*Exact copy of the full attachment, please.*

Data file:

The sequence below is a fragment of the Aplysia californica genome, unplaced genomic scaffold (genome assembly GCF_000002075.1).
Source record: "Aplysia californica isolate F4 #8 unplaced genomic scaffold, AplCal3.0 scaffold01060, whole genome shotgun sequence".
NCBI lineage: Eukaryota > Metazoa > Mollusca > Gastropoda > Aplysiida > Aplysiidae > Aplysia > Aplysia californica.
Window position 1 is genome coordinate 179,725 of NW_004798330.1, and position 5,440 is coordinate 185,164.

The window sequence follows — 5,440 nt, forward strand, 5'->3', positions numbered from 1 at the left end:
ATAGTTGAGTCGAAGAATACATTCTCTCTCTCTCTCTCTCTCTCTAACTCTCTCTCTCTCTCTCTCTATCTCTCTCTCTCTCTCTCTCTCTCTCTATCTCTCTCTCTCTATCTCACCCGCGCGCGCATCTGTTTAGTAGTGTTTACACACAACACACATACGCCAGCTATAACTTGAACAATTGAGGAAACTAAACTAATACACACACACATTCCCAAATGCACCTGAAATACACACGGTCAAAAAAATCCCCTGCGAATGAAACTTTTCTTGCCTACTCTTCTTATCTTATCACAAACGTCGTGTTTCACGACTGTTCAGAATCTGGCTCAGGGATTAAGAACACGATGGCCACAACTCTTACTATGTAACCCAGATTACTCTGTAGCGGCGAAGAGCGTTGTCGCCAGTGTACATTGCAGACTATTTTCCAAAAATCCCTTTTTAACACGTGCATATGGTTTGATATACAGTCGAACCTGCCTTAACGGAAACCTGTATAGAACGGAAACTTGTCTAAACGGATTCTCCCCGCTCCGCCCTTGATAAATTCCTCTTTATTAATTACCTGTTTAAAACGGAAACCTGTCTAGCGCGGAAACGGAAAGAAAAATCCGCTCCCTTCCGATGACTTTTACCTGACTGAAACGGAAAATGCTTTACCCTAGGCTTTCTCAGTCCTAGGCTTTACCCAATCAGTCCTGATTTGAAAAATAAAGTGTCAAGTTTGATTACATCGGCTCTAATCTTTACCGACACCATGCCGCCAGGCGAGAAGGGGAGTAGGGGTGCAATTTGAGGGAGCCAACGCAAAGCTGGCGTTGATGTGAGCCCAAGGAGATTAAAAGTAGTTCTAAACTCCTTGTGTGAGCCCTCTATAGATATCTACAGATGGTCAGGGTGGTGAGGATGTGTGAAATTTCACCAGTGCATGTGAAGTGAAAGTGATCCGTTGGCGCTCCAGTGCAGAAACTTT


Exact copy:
The sequence below is a fragment of the Aplysia californica genome, unplaced genomic scaffold (genome assembly GCF_000002075.1).
Source record: "Aplysia californica isolate F4 #8 unplaced genomic scaffold, AplCal3.0 scaffold01060, whole genome shotgun sequence".
NCBI lineage: Eukaryota > Metazoa > Mollusca > Gastropoda > Aplysiida > Aplysiidae > Aplysia > Aplysia californica.
Window position 1 is genome coordinate 179,725 of NW_004798330.1, and position 5,440 is coordinate 185,164.

The window sequence follows — 5,440 nt, forward strand, 5'->3', positions numbered from 1 at the left end:
ATAGTTGAGTCGAAGAATACATTCTCTCTCTCTCTCTCTCTCTCTAACTCTCTCTCTCTCTCTCTCTATCTCTCTCTCTCTCTCTCTCTCTCTCTATCTCTCTCTCTCTATCTCACCCGCGCGCGCATCTGTTTAGTAGTGTTTACACACAACACACATACGCCAGCTATAACTTGAACAATTGAGGAAACTAAACTAATACACACACACATTCCCAAATGCACCTGAAATACACACGGTCAAAAAAATCCCCTGCGAATGAAACTTTTCTTGCCTACTCTTCTTATCTTATCACAAACGTCGTGTTTCACGACTGTTCAGAATCTGGCTCAGGGATTAAGAACACGATGGCCACAACTCTTACTATGTAACCCAGATTACTCTGTAGCGGCGAAGAGCGTTGTCGCCAGTGTACATTGCAGACTATTTTCCAAAAATCCCTTTTTAACACGTGCATATGGTTTGATATACAGTCGAACCTGCCTTAACGGAAACCTGTATAGAACGGAAACTTGTCTAAACGGATTCTCCCCGCTCCGCCCTTGATAAATTCCTCTTTATTAATTACCTGTTTAAAACGGAAACCTGTCTAGCGCGGAAACGGAAAGAAAAATCCGCTCCCTTCCGATGACTTTTACCTGACTGAAACGGAAAATGCTTTACCCTAGGCTTTCTCAGTCCTAGGCTTTACCCAATCAGTCCTGATTTGAAAAATAAAGTGTCAAGTTTGATTACATCGGCTCTAATCTTTACCGACACCATGCCGCCAGGCGAGAAGGGGAGTAGGGGTGCAATTTGAGGGAGCCAACGCAAAGCTGGCGTTGATGTGAGCCCAAGGAGATTAAAAGTAGTTCTAAACTCCTTGTGTGAGCCCTCTATAGATATCTACAGATGGTCAGGGTGGTGAGGATGTGTGAAATTTCACCAGTGCATGTGAAGTGAAAGTGATCCGTTGGCGCTCCAGTGCAGAAACTTT